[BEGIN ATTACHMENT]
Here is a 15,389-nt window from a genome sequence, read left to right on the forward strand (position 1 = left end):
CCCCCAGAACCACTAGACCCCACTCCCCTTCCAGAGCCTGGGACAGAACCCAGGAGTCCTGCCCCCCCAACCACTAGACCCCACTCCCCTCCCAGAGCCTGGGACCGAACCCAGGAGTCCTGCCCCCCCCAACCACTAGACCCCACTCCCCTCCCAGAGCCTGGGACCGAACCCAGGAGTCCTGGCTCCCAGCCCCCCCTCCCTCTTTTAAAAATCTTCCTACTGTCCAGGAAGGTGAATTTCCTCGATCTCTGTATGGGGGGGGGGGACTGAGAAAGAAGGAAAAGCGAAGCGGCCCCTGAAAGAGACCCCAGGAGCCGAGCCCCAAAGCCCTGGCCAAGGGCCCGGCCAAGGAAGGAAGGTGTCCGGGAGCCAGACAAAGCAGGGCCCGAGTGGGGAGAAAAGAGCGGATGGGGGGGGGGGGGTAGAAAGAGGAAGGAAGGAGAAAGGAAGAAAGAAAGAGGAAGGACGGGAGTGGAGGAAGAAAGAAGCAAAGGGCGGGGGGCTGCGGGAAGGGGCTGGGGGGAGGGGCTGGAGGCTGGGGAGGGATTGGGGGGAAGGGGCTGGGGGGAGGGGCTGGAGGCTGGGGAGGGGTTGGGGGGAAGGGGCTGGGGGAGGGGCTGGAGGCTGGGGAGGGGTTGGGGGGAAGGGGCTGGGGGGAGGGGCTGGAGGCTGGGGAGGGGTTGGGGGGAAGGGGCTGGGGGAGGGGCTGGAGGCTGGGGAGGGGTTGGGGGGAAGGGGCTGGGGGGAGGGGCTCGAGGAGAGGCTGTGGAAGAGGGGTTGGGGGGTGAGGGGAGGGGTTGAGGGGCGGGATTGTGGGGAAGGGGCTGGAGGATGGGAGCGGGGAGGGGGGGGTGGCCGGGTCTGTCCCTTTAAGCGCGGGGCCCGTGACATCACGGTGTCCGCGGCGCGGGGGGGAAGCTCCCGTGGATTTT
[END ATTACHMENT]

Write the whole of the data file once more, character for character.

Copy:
Here is a 15,389-nt window from a genome sequence, read left to right on the forward strand (position 1 = left end):
CCCCCAGAACCACTAGACCCCACTCCCCTTCCAGAGCCTGGGACAGAACCCAGGAGTCCTGCCCCCCCAACCACTAGACCCCACTCCCCTCCCAGAGCCTGGGACCGAACCCAGGAGTCCTGCCCCCCCCAACCACTAGACCCCACTCCCCTCCCAGAGCCTGGGACCGAACCCAGGAGTCCTGGCTCCCAGCCCCCCCTCCCTCTTTTAAAAATCTTCCTACTGTCCAGGAAGGTGAATTTCCTCGATCTCTGTATGGGGGGGGGGGACTGAGAAAGAAGGAAAAGCGAAGCGGCCCCTGAAAGAGACCCCAGGAGCCGAGCCCCAAAGCCCTGGCCAAGGGCCCGGCCAAGGAAGGAAGGTGTCCGGGAGCCAGACAAAGCAGGGCCCGAGTGGGGAGAAAAGAGCGGATGGGGGGGGGGGGGTAGAAAGAGGAAGGAAGGAGAAAGGAAGAAAGAAAGAGGAAGGACGGGAGTGGAGGAAGAAAGAAGCAAAGGGCGGGGGGCTGCGGGAAGGGGCTGGGGGGAGGGGCTGGAGGCTGGGGAGGGATTGGGGGGAAGGGGCTGGGGGGAGGGGCTGGAGGCTGGGGAGGGGTTGGGGGGAAGGGGCTGGGGGAGGGGCTGGAGGCTGGGGAGGGGTTGGGGGGAAGGGGCTGGGGGGAGGGGCTGGAGGCTGGGGAGGGGTTGGGGGGAAGGGGCTGGGGGAGGGGCTGGAGGCTGGGGAGGGGTTGGGGGGAAGGGGCTGGGGGGAGGGGCTCGAGGAGAGGCTGTGGAAGAGGGGTTGGGGGGTGAGGGGAGGGGTTGAGGGGCGGGATTGTGGGGAAGGGGCTGGAGGATGGGAGCGGGGAGGGGGGGGTGGCCGGGTCTGTCCCTTTAAGCGCGGGGCCCGTGACATCACGGTGTCCGCGGCGCGGGGGGGAAGCTCCCGTGGATTTT